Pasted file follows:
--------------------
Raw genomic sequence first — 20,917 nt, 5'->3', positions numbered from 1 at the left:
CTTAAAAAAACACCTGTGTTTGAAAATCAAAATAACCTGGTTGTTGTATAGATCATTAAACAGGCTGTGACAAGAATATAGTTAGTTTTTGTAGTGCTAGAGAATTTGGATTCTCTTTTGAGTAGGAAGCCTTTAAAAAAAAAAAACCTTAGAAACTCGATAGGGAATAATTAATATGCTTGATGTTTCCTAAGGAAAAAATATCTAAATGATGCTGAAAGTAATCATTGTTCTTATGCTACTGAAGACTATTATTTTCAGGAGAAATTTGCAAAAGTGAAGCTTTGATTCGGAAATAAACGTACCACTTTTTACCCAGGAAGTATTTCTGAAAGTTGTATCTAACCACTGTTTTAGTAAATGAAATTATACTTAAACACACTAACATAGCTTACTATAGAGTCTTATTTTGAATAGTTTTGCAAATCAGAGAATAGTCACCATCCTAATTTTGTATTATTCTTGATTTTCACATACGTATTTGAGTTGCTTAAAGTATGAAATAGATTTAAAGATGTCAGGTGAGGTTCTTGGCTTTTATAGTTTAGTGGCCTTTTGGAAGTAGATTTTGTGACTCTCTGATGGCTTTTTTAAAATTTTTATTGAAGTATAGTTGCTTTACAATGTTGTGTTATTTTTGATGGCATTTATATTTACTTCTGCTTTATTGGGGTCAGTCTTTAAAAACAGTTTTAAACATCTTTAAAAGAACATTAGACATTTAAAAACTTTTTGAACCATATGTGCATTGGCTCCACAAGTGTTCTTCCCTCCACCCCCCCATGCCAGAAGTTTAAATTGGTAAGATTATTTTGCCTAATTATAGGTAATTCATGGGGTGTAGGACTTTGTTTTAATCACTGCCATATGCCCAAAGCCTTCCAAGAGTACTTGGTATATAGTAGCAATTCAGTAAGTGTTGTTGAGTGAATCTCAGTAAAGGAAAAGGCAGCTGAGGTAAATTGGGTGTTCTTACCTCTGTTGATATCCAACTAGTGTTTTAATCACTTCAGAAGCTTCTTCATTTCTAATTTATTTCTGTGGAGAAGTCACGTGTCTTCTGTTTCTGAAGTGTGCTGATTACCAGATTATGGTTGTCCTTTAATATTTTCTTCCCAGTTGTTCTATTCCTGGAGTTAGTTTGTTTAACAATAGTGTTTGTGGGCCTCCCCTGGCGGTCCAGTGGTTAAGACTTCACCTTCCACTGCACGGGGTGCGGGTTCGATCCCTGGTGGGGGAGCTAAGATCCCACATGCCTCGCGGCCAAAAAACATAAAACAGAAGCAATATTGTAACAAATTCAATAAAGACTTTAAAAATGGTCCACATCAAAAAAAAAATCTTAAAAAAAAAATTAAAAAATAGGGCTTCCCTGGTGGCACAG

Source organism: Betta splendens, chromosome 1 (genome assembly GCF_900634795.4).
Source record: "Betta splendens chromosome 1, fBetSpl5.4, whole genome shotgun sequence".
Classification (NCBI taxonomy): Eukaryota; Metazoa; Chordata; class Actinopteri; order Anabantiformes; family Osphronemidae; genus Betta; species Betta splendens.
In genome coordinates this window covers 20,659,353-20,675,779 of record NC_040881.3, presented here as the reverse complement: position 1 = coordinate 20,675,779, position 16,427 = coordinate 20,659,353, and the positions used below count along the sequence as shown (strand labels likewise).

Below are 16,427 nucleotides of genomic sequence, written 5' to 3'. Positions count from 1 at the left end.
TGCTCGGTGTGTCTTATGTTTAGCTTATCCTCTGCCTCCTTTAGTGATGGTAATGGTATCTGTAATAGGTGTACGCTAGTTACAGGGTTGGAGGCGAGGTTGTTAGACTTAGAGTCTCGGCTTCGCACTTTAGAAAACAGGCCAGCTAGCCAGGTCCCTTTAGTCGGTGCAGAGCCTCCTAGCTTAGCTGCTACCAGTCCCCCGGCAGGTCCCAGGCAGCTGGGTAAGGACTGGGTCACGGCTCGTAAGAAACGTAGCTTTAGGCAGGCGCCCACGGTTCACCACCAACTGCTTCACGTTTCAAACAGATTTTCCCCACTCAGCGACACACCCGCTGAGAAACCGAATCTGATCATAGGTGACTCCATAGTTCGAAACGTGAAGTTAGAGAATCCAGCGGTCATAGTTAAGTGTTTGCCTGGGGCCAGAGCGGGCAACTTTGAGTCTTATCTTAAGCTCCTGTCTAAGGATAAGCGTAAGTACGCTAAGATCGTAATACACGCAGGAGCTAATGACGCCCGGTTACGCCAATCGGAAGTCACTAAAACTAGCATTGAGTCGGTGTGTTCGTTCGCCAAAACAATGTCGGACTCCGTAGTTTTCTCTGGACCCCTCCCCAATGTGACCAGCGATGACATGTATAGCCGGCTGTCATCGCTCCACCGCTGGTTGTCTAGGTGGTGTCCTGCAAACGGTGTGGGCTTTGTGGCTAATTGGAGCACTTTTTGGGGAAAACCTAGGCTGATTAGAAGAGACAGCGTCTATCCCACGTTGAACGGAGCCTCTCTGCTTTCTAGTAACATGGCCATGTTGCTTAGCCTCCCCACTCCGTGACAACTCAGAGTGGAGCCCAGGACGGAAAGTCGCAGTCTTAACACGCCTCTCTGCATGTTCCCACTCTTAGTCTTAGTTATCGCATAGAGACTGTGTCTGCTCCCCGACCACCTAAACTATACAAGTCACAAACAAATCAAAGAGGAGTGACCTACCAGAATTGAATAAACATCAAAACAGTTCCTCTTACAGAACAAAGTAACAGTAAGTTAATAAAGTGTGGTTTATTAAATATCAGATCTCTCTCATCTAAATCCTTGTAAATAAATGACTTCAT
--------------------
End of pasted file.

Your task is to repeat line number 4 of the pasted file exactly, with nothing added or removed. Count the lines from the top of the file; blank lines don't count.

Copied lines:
Source record: "Betta splendens chromosome 1, fBetSpl5.4, whole genome shotgun sequence".